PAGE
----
By Teresa Welsh |
Although this race has taken about one month longer to wrap up than the Democratic nomination contest took in 2004, it hasn't been that much different in its most central aspect. The person considered the most credible candidate at the outset of the invisible primary (John Kerry then, Mitt Romney now) has managed to defeat both some stiff competition (Dick Gephardt and John Edwards then, Tim Pawlenty and Newt Gingrich now) and a surprise "dark horse" (Howard Dean then, Rick Santorum now), and will eventually become his party's nominee.
Still, Romney's ride through the nomination has been rougher and more similar to the one Bill Clinton weathered in 1992. There have been more personal attacks and more intraparty ideological border skirmishes (Jesse Jackson then, Sarah Palin now). Republicans have been acting like a party that has been out of power—and out of the presidency—for much longer than one term.
Taken together, these facts suggest two things that should bolster GOP hopes, even if the current polls suggest the White House may be beyond the Republicans' reach.
First, despite his having been a nominal front-runner for over a year, Romney is now likely a stronger candidate than Kerry ever was because he has had to prove himself more than Kerry ever did. After Kerry won Iowa and New Hampshire back to back, the rest of the contests mostly went his way. Even though Clinton rejects the analogy, Romney is more like him. That's a good thing because Kerry lost; Clinton won. Clinton won because he knew how to do two things that Kerry didn't do: hang in when the going gets tough and fight back when your opponents get tougher. Romney has now acquired these skills and they will likely serve him well in a race that appears headed for more of a photo finish than a landslide.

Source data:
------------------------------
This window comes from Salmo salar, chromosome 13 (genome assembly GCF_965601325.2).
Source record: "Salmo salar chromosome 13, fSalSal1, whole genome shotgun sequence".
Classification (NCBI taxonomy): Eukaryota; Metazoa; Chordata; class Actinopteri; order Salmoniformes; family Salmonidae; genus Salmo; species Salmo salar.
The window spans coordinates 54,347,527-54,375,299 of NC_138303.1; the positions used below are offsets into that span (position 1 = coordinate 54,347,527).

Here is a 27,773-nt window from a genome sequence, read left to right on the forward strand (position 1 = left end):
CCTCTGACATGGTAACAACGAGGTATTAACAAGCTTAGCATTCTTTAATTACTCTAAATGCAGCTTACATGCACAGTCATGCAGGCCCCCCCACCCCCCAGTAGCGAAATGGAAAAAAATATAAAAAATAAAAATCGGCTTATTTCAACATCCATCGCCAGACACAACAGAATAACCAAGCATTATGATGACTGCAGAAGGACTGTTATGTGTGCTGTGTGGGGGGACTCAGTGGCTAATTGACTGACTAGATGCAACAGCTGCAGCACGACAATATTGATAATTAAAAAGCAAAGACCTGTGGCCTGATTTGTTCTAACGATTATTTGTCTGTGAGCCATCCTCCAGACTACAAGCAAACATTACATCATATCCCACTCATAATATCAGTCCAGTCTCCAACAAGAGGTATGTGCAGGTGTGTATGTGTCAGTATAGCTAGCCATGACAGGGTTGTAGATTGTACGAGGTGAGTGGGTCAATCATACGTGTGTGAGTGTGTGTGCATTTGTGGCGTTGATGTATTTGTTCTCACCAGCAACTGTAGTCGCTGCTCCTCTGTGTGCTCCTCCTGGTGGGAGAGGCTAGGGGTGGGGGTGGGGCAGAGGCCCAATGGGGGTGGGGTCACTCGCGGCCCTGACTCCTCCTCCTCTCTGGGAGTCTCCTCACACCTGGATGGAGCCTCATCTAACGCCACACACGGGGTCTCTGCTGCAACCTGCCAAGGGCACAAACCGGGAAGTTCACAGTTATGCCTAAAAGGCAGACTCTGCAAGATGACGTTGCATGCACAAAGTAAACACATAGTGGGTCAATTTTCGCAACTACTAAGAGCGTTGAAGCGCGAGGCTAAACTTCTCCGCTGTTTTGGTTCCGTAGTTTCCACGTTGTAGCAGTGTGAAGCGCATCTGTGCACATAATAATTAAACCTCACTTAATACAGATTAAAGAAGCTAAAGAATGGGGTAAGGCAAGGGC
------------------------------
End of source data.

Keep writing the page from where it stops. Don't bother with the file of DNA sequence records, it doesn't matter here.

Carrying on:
Second, this relatively tumultuous race has made the GOP appear to be full of factional strife. But these fights are not nearly as intense as they have appeared. Exit polls have consistently shown that the trait Republicans want most in a nominee is someone who can defeat President Obama. In short, the GOP is more unified than it looks, and given how much Republicans seem to want to return their party to the White House, it's highly unlikely that they are going to sit home this November and wait for the ideal nominee to arrive in 2016.
April is not long. Desperation is not divisiveness. Romney is stronger, even if Republicans are less certain of their prospects. Democrats should watch out because what this means is that both Romney and the GOP are hungrier than they were in January.
About Lara Brown Author of 'Jockeying for the American Presidency: The Political Opportunism of Aspirants'
Ford O'Connell Republican Strategist, Conservative Activist, and Political Analyst
Jamie Chandler Political Scientist at Hunter College
Ron Bonjean Former Chief of Staff for the Senate Republican Conference
Michael Marshall Policy Adviser and Communications Director to former Sen. Bob Dole
Krystal Ball MSNBC Contributor and former Democratic nominee for Congress